The OIG Never Stops
Last updated 8/16/2022 at 3:25pm | View PDF
The Department of Veterans Affairs Office of Inspector General has saved us a potential $1.8 billion. When it comes to nailing scammers who steal from the VA, they just never give up.
A nurse at the VA pleaded guilty to Covid vaccination card fraud and theft of government funds. Her scam involved stealing authentic vax record cards, right from the beginning when the vaccines first came out, and included snagging the lot numbers to make it appear legit. Then she went online to sell her wares, charging anywhere from $150 to $200 for each fake card.
The scammer wasn't too bright to peddle these cards that way. The Department of Justice has a whole department dedicated to disaster fraud, and you know that watching the internet was probably the first thing they did when Covid hit. When she was nabbed, the scammer was investigated by no less than three government agencies, plus the OIG.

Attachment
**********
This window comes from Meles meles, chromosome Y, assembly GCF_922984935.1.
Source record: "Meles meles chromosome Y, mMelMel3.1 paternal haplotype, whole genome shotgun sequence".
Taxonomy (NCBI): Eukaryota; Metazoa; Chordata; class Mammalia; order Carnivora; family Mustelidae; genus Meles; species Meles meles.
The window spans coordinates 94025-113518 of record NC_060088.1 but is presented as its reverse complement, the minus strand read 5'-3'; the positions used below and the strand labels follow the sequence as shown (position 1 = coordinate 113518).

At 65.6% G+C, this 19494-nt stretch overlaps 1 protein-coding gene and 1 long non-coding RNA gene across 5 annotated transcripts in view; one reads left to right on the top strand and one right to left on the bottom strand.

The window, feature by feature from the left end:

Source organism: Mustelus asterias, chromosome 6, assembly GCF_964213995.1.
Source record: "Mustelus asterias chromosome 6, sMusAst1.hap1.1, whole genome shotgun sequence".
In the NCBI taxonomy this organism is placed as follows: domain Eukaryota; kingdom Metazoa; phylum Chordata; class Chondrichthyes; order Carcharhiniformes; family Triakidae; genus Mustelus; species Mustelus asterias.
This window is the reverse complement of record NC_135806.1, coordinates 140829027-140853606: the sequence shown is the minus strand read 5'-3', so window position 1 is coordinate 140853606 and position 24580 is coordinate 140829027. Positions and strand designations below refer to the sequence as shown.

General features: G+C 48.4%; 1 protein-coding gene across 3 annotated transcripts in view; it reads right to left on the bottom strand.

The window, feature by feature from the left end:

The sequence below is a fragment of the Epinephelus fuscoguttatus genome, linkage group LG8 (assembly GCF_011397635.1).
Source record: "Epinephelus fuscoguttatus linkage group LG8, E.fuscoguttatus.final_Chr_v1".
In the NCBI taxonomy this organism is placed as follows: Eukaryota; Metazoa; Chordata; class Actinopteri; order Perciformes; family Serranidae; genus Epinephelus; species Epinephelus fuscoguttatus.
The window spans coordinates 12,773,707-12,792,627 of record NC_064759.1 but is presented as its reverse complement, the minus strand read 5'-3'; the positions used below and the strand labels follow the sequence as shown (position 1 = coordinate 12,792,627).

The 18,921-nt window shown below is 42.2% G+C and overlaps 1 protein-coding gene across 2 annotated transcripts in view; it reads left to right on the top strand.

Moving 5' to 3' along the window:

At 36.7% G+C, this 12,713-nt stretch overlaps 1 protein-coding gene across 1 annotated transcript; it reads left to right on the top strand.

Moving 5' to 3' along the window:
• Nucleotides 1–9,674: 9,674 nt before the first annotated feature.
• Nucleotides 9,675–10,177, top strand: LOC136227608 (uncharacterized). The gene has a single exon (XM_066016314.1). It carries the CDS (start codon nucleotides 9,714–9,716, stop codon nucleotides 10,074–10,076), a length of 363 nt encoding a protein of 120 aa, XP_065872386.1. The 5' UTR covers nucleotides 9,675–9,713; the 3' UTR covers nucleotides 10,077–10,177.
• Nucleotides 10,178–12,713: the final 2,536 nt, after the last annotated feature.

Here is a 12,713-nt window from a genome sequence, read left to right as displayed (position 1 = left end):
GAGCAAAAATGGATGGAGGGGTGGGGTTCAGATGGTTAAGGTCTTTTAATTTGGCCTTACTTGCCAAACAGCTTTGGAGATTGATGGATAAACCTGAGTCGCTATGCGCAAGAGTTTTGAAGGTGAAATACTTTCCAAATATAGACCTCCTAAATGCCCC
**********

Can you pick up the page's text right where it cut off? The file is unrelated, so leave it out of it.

Then there was the scammer, a habitual offender who, with two co-conspirators, defrauded the VA by creating aliases that made them appear to be heirs of veterans who had died.
By generating fake documents, they grabbed up survivor benefits and unclaimed property (to the tune of nearly a half million dollars). They have been charged with multiple offenses. It doesn't help that one scammer skipped out and didn't show for court, thus generating a bench warrant for her arrest.
Then there was the lowest of the low, a scammer who was in a position of responsibility as a fiduciary. His job was to receive payments on behalf of veterans, in his case, 10 disabled vets, and manage their money. The scammer, who ran his own fiduciary services company, stole more than $300,000, including from the estate of a woman who'd died a few years ago.
When sentenced, he could get as many as 50 years in the federal pen. He deserves every day of that.
They all do.
(c) 2022 King Features Synd., Inc.